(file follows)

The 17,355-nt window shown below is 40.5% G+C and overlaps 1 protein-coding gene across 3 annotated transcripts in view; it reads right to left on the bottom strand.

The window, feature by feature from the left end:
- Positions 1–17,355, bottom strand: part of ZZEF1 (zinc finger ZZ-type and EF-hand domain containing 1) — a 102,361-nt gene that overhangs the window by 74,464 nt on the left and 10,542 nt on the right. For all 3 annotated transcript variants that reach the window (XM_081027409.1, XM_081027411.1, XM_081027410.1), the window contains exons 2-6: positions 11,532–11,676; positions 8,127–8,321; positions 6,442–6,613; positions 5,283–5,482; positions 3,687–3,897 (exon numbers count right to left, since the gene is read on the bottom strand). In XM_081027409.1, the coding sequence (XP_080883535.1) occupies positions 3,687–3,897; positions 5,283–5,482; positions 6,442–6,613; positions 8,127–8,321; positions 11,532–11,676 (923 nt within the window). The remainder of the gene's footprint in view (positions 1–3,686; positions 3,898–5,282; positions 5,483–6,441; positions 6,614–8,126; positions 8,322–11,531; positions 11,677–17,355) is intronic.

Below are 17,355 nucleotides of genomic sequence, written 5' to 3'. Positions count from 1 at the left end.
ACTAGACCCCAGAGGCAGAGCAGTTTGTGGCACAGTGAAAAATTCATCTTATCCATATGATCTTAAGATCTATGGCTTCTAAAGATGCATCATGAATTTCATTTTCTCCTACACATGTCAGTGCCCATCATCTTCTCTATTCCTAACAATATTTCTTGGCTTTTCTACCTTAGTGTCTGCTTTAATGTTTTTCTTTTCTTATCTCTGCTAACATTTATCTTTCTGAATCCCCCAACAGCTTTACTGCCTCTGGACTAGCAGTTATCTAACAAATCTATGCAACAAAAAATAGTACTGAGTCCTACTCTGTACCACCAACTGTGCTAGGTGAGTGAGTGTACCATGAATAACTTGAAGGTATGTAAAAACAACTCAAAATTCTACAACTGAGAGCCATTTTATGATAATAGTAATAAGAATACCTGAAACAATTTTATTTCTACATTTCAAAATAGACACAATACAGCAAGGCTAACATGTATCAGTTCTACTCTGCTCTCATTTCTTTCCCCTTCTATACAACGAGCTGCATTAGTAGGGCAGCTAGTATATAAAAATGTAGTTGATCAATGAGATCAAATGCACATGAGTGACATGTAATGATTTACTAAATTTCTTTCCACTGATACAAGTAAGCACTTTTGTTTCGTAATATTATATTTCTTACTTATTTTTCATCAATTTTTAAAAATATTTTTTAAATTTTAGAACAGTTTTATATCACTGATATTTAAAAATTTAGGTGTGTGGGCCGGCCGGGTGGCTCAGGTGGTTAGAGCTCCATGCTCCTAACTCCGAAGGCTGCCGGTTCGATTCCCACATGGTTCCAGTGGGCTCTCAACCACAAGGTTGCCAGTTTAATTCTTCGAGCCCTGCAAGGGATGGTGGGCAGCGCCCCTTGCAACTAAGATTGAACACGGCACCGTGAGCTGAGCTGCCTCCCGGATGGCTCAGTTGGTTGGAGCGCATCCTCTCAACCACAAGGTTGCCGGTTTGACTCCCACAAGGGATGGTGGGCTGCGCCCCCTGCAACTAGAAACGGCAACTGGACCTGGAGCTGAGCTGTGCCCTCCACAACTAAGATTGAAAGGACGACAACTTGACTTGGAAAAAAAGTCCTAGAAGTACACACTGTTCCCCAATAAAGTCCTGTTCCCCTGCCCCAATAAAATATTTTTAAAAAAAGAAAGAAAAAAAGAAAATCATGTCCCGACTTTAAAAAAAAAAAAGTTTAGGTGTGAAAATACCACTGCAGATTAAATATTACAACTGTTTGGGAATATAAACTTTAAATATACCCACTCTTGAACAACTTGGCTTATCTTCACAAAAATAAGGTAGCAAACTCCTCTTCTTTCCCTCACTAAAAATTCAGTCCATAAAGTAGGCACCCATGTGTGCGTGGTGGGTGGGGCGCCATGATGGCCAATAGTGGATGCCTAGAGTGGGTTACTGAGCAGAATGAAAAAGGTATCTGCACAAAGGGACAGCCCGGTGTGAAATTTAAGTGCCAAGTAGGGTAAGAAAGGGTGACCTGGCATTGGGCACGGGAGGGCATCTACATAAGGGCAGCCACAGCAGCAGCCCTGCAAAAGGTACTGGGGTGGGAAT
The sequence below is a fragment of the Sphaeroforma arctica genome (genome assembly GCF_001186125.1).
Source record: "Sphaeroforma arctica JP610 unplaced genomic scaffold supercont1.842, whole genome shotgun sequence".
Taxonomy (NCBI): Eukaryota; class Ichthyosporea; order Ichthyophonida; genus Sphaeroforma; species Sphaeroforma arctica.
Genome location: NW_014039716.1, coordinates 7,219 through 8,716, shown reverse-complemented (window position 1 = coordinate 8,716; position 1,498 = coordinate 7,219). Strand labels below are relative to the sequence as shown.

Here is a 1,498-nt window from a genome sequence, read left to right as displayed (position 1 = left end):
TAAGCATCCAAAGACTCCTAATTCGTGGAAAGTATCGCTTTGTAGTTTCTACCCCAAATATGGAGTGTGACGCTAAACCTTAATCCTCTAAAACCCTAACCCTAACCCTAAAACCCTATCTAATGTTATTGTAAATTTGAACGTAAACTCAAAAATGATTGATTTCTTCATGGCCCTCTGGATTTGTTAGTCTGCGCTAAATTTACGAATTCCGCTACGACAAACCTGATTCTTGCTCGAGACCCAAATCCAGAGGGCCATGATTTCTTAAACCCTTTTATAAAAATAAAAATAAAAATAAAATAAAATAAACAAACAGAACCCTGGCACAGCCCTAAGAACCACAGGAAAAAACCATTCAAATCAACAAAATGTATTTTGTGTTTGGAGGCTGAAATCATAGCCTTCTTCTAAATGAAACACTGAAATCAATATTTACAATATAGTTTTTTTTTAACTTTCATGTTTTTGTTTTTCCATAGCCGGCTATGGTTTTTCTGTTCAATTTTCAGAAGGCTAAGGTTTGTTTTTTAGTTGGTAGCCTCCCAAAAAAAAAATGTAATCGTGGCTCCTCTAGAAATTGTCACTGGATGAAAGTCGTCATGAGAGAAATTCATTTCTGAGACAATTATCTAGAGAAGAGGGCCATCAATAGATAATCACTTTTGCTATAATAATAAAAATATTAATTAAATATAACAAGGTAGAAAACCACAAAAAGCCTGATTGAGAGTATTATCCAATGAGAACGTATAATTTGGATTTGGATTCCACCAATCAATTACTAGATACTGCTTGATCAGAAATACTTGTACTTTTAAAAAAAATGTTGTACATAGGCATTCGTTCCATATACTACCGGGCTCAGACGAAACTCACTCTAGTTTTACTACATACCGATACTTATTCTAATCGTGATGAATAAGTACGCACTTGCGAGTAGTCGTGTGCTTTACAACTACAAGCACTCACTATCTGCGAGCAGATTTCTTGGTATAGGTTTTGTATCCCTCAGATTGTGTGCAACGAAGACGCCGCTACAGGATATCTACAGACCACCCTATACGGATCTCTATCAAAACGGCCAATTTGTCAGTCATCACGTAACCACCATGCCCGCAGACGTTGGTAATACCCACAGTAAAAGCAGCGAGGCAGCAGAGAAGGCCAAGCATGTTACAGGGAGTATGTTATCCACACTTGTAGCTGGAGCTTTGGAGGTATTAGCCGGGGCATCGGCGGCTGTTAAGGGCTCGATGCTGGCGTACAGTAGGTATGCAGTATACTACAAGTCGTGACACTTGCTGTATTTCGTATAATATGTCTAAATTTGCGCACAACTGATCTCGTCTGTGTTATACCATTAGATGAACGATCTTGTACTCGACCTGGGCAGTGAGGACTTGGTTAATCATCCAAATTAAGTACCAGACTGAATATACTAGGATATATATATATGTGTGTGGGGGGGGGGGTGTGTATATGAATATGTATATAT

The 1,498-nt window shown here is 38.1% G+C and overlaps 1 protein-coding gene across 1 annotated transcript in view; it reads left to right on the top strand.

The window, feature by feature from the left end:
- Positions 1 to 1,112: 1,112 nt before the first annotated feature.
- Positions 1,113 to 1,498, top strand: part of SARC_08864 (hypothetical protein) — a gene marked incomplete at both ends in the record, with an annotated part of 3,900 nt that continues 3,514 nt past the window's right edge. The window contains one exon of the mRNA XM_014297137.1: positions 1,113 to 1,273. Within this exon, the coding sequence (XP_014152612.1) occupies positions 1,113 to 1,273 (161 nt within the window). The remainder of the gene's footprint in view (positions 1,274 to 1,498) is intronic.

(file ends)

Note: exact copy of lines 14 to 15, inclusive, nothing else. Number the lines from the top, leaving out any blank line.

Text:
- Positions 1 to 1,112: 1,112 nt before the first annotated feature.
- Positions 1,113 to 1,498, top strand: part of SARC_08864 (hypothetical protein) — a gene marked incomplete at both ends in the record, with an annotated part of 3,900 nt that continues 3,514 nt past the window's right edge. The window contains one exon of the mRNA XM_014297137.1: positions 1,113 to 1,273. Within this exon, the coding sequence (XP_014152612.1) occupies positions 1,113 to 1,273 (161 nt within the window). The remainder of the gene's footprint in view (positions 1,274 to 1,498) is intronic.